1. I AM the Bread of Life (John 6:35, 41, 48, 51) “I am the Bread of Life. He who comes to Me shall never hunger, and he who believes in Me shall never thirst.” (John 6:35)
Jesus said these words after praying alone in the wilderness. He had fed 5,000 people with just five loaves and two fish the day before and escaped into the wilderness to avoid being overwhelmed by the crowd he had just fed. He announced this after the assembled crowd asked for yet another sign of his divinity saying, that God had provided their ancestors with manna in the desert centuries earlier. Jesus explained to them that despite their ancestors having eaten manna from Heaven, they are now dead. However, he alone could offer the True Bread of Life which would confer eternal life.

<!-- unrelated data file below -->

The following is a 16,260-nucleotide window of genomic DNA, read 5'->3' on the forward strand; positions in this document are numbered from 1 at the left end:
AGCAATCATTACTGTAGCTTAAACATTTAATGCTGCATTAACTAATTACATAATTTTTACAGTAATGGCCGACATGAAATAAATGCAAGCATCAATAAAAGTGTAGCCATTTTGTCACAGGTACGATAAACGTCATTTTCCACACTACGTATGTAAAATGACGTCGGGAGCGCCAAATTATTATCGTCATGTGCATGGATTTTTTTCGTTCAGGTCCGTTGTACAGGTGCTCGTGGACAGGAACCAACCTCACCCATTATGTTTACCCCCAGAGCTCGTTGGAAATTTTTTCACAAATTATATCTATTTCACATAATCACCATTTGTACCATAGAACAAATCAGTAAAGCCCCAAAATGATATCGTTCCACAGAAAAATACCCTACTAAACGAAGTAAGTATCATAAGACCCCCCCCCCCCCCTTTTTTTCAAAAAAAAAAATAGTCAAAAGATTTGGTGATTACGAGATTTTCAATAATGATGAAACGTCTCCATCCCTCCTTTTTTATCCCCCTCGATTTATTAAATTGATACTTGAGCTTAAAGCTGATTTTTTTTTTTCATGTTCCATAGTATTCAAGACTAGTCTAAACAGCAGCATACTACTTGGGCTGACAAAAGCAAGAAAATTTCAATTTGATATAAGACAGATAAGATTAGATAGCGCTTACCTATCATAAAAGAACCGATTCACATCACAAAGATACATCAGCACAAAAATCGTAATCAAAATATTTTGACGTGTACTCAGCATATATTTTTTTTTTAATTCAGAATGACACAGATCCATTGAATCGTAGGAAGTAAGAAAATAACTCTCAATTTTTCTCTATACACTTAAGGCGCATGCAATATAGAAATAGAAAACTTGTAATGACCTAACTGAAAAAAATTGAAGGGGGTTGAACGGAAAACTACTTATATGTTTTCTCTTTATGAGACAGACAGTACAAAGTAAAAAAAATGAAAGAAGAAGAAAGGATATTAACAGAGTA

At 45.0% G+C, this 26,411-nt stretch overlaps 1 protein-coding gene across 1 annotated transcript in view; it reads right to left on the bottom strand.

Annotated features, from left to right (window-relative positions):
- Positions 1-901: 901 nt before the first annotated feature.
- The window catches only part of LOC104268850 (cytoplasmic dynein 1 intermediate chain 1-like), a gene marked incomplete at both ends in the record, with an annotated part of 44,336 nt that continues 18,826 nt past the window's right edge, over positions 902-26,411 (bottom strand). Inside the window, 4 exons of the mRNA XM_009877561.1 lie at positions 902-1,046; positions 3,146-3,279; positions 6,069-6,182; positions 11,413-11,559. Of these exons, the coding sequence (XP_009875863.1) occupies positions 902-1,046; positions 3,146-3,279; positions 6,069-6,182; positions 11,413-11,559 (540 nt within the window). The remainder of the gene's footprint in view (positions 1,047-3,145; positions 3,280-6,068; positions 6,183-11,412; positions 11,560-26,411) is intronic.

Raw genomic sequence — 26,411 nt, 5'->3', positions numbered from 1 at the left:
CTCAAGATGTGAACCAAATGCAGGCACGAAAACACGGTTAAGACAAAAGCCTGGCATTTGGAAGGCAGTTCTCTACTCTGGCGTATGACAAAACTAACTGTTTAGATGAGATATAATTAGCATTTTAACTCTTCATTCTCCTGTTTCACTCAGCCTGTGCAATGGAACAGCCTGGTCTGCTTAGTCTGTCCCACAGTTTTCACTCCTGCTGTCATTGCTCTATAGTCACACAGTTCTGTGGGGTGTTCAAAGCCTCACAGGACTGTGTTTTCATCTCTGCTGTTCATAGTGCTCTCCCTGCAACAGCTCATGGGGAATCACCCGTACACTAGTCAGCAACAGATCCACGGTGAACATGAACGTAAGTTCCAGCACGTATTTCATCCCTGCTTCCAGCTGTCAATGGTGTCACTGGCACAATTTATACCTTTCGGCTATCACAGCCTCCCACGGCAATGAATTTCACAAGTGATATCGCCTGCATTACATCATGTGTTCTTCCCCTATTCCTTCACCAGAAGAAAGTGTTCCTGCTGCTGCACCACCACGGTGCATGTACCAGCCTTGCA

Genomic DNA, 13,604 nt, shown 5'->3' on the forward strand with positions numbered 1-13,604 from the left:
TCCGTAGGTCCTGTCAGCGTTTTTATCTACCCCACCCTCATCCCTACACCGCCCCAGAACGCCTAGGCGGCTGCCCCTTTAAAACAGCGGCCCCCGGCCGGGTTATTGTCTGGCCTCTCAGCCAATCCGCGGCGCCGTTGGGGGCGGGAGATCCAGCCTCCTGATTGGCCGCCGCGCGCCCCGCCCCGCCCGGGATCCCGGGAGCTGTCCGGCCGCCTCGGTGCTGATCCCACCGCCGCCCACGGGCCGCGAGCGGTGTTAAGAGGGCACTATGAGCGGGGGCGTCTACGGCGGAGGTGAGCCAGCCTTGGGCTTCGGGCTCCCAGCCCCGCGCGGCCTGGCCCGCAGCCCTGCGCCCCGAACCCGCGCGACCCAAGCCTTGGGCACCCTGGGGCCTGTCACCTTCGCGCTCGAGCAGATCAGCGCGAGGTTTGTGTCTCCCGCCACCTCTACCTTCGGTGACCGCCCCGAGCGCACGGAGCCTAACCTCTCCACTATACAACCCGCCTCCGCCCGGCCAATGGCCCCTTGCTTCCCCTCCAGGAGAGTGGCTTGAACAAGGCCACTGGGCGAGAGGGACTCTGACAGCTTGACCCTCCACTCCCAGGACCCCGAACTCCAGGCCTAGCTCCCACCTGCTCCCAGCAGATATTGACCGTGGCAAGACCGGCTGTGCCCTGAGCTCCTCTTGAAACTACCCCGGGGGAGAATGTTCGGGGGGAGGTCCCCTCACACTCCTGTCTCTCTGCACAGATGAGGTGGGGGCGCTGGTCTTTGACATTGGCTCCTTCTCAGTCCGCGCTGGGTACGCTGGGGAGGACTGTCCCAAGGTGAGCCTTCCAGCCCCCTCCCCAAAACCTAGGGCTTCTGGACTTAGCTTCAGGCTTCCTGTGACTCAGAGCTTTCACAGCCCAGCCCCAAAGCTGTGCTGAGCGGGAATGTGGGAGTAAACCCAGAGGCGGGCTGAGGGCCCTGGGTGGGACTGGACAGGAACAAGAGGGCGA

2. I AM the Light of the World (John 8:12 cf. 9:5) Then Jesus spoke to them again, saying, “I am the Light of the World. He who follows Me shall not walk in darkness, but have the Light of Life.” (John 8:12)
Jesus spoke these words after he saved the adulterous woman from being stoned to death saying, “He who is without sin may cast the first stone.” (John 8:7) Her accusers quickly slinked off and he forgave her. At that, he turns to the what remained of the crowd and announces he is the Light of the World.
3. I AM the Way, the Truth and the Life ― “Jesus said to him, ‘I am the Way, the Truth and the Life. No one comes to the Father except through Me.’” (John 14:6)
Jesus reminds St. Thomas and the other Apostles who worry that Jesus will leave them that he is the Way, the Truth and the Life and that he is the only Way to attain to God because he and the Father are One. He is God and he is our sole Source of salvation.